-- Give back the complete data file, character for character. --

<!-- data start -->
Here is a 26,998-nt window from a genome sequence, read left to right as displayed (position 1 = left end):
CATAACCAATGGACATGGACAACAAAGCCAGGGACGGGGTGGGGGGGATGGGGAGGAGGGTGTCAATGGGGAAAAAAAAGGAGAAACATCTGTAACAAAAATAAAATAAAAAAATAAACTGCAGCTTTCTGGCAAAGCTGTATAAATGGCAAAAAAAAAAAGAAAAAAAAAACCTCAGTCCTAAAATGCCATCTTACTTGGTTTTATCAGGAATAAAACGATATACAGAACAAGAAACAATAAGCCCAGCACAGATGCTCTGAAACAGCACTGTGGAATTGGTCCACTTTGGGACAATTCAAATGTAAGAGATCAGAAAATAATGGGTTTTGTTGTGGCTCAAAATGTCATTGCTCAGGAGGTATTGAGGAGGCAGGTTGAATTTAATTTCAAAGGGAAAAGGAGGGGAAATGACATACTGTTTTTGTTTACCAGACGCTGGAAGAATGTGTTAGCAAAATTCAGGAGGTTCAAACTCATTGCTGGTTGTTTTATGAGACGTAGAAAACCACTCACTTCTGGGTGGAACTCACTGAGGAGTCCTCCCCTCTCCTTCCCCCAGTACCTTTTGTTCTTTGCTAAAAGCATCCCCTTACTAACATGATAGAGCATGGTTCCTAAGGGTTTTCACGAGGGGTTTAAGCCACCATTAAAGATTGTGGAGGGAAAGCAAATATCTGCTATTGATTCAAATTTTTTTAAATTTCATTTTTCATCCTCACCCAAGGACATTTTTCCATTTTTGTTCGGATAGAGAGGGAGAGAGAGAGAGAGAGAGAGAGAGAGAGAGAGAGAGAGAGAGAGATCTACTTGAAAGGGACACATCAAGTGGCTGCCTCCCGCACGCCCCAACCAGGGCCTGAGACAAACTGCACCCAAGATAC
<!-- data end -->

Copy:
Here is a 26,998-nt window from a genome sequence, read left to right as displayed (position 1 = left end):
CATAACCAATGGACATGGACAACAAAGCCAGGGACGGGGTGGGGGGGATGGGGAGGAGGGTGTCAATGGGGAAAAAAAAGGAGAAACATCTGTAACAAAAATAAAATAAAAAAATAAACTGCAGCTTTCTGGCAAAGCTGTATAAATGGCAAAAAAAAAAAGAAAAAAAAAACCTCAGTCCTAAAATGCCATCTTACTTGGTTTTATCAGGAATAAAACGATATACAGAACAAGAAACAATAAGCCCAGCACAGATGCTCTGAAACAGCACTGTGGAATTGGTCCACTTTGGGACAATTCAAATGTAAGAGATCAGAAAATAATGGGTTTTGTTGTGGCTCAAAATGTCATTGCTCAGGAGGTATTGAGGAGGCAGGTTGAATTTAATTTCAAAGGGAAAAGGAGGGGAAATGACATACTGTTTTTGTTTACCAGACGCTGGAAGAATGTGTTAGCAAAATTCAGGAGGTTCAAACTCATTGCTGGTTGTTTTATGAGACGTAGAAAACCACTCACTTCTGGGTGGAACTCACTGAGGAGTCCTCCCCTCTCCTTCCCCCAGTACCTTTTGTTCTTTGCTAAAAGCATCCCCTTACTAACATGATAGAGCATGGTTCCTAAGGGTTTTCACGAGGGGTTTAAGCCACCATTAAAGATTGTGGAGGGAAAGCAAATATCTGCTATTGATTCAAATTTTTTTAAATTTCATTTTTCATCCTCACCCAAGGACATTTTTCCATTTTTGTTCGGATAGAGAGGGAGAGAGAGAGAGAGAGAGAGAGAGAGAGAGAGAGAGAGAGAGAGATCTACTTGAAAGGGACACATCAAGTGGCTGCCTCCCGCACGCCCCAACCAGGGCCTGAGACAAACTGCACCCAAGATAC